The idea of coaching his hometown Browns probably sounds fun to McDaniels, but their quarterback situation and quick-triggered owner should scare off most candidates.
Snap judgments on the Patriots
A few tidbits on the Patriots’ snap count totals from the regular season:
■ Tom Brady led the offense with 1,106 of a possible 1,119 snaps (98.8 percent), and only one other player was above 80 percent — Rob Gronkowski (84.1). Last season, the Patriots had three players above 90 percent and two more above 80, and in 2013 they had five players above 90 percent, underscoring how beat up they were this season. Offensive linemen Josh Kline (77.4 percent) and Sebastian Vollmer (73 percent) were the only other players over 70 percent.
■ Brandon LaFell, who missed the first five games of the season on the physically unable to perform list, led the wide receivers with 659 snaps (58.9 percent), followed by Danny Amendola (576, 51.5 percent) and Julian Edelman (525, 46.9 percent). LeGarrette Blount led running backs with 309 snaps (27.6 percent), followed by Dion Lewis, who only played in seven games (298, 26.6 percent). Tight end Michael Williams (450, 40.2 percent) played more than Scott Chandler (382, 34.1 percent).
■ The Patriots had 35 players take at least one offensive snap. They had 30 last season and 27 in 2013. They had 32 players take a snap on defense, compared with 31 last season and 31 in 2013.
■ Malcolm Butler was the defensive ironman, playing in 1,082 of 1,095 snaps (98.8 percent), and the only defender above 90 percent. He was followed by Logan Ryan (978, 89.3 percent), who missed one snap over the final 12 games.
■ In 2013, Chandler Jones and Rob Ninkovich played more than 95 percent of snaps. But this season Ninkovich was down to 81.4 percent (891 snaps), Jones was 71.1 percent (863), and newcomer Jabaal Sheard played 51 percent (558), theoretically keeping all three fresher for late in the season.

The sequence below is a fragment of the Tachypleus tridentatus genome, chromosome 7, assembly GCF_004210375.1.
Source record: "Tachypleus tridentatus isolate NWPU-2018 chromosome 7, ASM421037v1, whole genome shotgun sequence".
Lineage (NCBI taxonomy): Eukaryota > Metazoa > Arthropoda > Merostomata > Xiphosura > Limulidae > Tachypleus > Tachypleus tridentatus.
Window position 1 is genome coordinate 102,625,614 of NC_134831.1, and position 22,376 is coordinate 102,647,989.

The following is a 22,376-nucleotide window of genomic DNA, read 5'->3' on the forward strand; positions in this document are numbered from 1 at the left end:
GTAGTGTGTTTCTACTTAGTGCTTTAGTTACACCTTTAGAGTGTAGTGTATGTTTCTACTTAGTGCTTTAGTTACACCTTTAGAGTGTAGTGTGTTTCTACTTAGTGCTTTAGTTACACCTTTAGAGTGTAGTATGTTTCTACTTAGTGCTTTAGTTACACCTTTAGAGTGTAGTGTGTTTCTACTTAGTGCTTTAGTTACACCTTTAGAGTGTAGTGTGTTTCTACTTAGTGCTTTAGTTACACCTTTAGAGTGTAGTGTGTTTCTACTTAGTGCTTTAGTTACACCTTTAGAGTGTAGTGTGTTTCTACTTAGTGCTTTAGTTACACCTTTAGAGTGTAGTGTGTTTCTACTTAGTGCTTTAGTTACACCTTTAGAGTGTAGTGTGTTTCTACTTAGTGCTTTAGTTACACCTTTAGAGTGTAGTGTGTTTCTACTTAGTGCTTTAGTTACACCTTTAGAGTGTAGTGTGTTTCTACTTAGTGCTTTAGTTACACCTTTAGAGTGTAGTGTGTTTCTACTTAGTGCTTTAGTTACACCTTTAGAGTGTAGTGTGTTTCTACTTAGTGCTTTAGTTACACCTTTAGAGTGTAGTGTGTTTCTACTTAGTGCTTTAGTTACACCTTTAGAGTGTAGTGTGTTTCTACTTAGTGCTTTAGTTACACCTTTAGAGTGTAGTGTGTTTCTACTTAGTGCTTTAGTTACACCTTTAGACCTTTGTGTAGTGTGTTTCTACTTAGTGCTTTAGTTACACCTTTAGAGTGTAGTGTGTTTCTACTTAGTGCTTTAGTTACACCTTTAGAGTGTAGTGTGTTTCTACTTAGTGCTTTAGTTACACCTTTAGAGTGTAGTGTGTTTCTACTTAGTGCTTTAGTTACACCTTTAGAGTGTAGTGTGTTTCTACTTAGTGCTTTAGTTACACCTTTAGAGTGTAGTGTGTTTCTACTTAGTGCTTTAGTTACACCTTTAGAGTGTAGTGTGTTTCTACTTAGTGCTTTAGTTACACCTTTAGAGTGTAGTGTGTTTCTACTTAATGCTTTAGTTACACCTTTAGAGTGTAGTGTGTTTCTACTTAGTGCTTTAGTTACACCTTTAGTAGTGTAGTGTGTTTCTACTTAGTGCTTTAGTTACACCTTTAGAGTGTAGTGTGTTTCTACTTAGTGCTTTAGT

■ Rookie first-round pick Malcom Brown played the most of the defensive tackles (509, 46.5 percent), followed by Alan Branch (434, 39.6).
■ Even though Devin McCourty (928, 84.7 percent) and Patrick Chung (887, 81 percent) rarely came off the field when healthy, No. 3 safety Duron Harmon still played 55.1 percent of snaps (558).
Yes, the Seahawks are a No. 6 seed, but I don’t understand why the NFL had to put them at a further disadvantage by scheduling them to play the early game Sunday at Minnesota (1 p.m. Eastern/10 a.m. Pacific), and if they win, another early game next Sunday at Carolina (also at 1 p.m./10 a.m.). Studies have generally shown that athletes aren’t close to peak performance when their body clock thinks it’s 10 a.m., and from 2004-13 West Coast teams were 43-83 when playing on the East Coast, while East Coast teams were 61-71 when playing out west . . . Not feeling too much pity for Lovie Smith after the Buccaneers surprisingly fired him (at least to us on the outside) on Wednesday. Smith was a strong one-and-done candidate last offseason after the Bucs went 2-14, he blew a huge lead in the “You like that!” loss to the Redskins, then turned a promising 6-6 start into a disappointing 6-10 finish. Smith also walks away with a $10 million buyout . . . One of the more surprising stats of the season: Richie Incognito played 100 percent of the Bills’ offensive snaps, per the Buffalo News. Not bad for a guy who sat out the 2014 season . . . Best news of last week: Ravens receiver Steve Smith announcing he will put off retirement for another year and return for a 15th NFL season after ending this season with a ruptured Achilles’. Time to ice up, son . . . For all the talk about continuity last week in Indianapolis, the Colts next season will have a new offensive coordinator, defensive coordinator, running backs coach, tight ends coach, secondary coach, and strength and conditioning coach . . . Johnny Manziel last week was dropped by LRMR, the marketing agency owned by LeBron James . . . Yet another way to quantify Brady’s greatness: This season, Kirk Cousins became the first quarterback in the Redskins’ 84-year history to throw for 4,000 yards and 25 touchdowns in a season. Brady has done it eight times, including five in a row.
The Atlanta Falcons joined select company in 2015, becoming just the seventh team since the merger to start a season 5-0 or better and miss the playoffs. Here’s a look at how those teams fell from their perches: